Similar test principles hold true for parachutes. If you can imagine a skydiver in freefall, plunging to the earth at a frightening velocity, the importance of the parachute opening and smoothly gliding the skydiver back to earth safely is critical. The same tests, described above, can be applied here too, enabling the manufacturer to determine the material’s strength tolerance.
Needless to say I am not ready to test that one out in the field just yet, but pleased with my last achievement, it may end up on the list!
If you have any comments or questions about textile testing, please use the comments area shown. We look forward to hearing from you.
Friday, 9 July 2010
We’ve all seen them in the newspapers, the smiling fools who followed the satnav and got the lorry stuck under a bridge or drove the car up a railway line “cos that what the screen said…”. Well I came within an inch (actually about 50 metres) of joining this august group.
We were going to see a concert at the London O2 arena - that’s the large venue that started out life as the Millennium Dome, but now stages concerts and all sorts of spectacular events. We had decided to drive into London, doing a bit of sight-seeing on the way in, and to park at the O2 itself. I had programmed the Satnav for the arena, but there is still quite a lot of building going on in the area, and the road layout had changed. Anyway, I was following the touch-screen satnav, hopefully to one of the large car parks surrounding the dome, and the satnav was struggling to make sense of our position with its internal map that was a bit out of date. I thought that the road surface was a bit poor, but I kept following the satnav’s instructions anyway. We came to a small rise, a bit like a hump-back bridge, and just as we reached the top, there was the river Thames about 50 metres away with nothing to stop me from seeing if Toyotas can float.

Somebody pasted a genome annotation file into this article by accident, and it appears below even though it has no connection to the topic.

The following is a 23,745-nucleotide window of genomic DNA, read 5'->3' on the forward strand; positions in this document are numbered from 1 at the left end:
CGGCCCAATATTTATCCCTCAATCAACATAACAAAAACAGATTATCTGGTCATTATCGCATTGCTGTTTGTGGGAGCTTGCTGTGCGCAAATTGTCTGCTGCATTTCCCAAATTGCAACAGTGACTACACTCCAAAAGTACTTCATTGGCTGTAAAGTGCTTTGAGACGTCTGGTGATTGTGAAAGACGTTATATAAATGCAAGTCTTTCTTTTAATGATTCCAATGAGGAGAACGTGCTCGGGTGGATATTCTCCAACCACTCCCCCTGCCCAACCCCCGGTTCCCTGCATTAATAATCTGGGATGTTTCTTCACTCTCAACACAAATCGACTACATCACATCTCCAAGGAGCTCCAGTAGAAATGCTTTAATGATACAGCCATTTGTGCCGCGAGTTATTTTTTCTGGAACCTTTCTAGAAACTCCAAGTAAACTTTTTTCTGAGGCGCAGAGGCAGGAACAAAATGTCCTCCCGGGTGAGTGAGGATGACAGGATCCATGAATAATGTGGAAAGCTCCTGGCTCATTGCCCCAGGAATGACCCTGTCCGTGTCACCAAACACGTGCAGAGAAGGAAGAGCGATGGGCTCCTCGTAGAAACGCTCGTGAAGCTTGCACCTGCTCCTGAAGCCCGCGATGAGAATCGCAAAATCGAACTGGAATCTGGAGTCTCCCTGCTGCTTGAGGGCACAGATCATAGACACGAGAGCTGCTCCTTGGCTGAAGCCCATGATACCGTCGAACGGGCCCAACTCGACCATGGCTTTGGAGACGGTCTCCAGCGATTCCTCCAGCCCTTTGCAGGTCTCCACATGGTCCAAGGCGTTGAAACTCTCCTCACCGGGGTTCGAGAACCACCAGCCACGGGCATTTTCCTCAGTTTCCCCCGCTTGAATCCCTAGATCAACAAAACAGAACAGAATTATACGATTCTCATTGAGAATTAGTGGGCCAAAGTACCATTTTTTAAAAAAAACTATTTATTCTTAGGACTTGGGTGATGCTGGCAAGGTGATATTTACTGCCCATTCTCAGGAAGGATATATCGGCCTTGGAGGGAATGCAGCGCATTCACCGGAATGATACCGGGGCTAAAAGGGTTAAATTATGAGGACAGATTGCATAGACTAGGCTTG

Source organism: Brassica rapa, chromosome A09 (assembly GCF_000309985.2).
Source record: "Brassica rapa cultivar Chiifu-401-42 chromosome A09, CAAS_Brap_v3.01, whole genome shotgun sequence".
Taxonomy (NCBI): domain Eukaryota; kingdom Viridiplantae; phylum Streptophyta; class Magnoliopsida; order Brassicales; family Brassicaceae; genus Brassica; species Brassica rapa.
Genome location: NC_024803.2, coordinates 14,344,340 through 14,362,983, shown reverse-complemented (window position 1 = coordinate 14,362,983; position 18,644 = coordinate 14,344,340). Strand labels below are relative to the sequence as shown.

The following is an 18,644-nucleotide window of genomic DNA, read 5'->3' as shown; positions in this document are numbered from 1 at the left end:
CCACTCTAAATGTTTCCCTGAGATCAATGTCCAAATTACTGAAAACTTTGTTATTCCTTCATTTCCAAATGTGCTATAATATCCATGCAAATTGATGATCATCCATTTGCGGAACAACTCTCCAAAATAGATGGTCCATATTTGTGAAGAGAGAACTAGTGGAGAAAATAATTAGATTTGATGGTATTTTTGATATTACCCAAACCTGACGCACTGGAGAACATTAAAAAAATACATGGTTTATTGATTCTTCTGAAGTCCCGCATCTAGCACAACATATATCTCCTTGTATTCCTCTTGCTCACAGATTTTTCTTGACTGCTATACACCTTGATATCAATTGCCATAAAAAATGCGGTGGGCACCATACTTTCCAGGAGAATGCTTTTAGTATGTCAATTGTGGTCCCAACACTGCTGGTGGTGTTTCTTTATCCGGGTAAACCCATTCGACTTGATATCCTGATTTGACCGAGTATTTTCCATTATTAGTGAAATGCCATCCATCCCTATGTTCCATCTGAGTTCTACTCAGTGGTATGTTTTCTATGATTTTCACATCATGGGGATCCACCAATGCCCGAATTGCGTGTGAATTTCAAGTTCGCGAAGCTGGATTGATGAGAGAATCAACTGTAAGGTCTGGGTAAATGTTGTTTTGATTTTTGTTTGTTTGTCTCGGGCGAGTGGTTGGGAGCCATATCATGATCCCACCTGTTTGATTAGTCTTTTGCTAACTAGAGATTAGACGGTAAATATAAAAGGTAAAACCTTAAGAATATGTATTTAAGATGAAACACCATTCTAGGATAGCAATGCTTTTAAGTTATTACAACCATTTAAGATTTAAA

Monday, 28 June 2010
The word fortnight refers to the competition that is relayed around the world by television and radio, famed for tennis, strawberries and Pimm’s – (that’s the drink traditionally served with what looks like a sliced fruit salad in a glass.) But for the Wimbledon staff, the “fortnight” is actually a year long job.
Monday, 21 June 2010
- A fellow of Trinity College Cambridge
- A member of the Royal Society
- Lucasian Professor of Mathematics
- Member of Parliament
- Warden of the Royal Mint
- Knighted by Queen Anne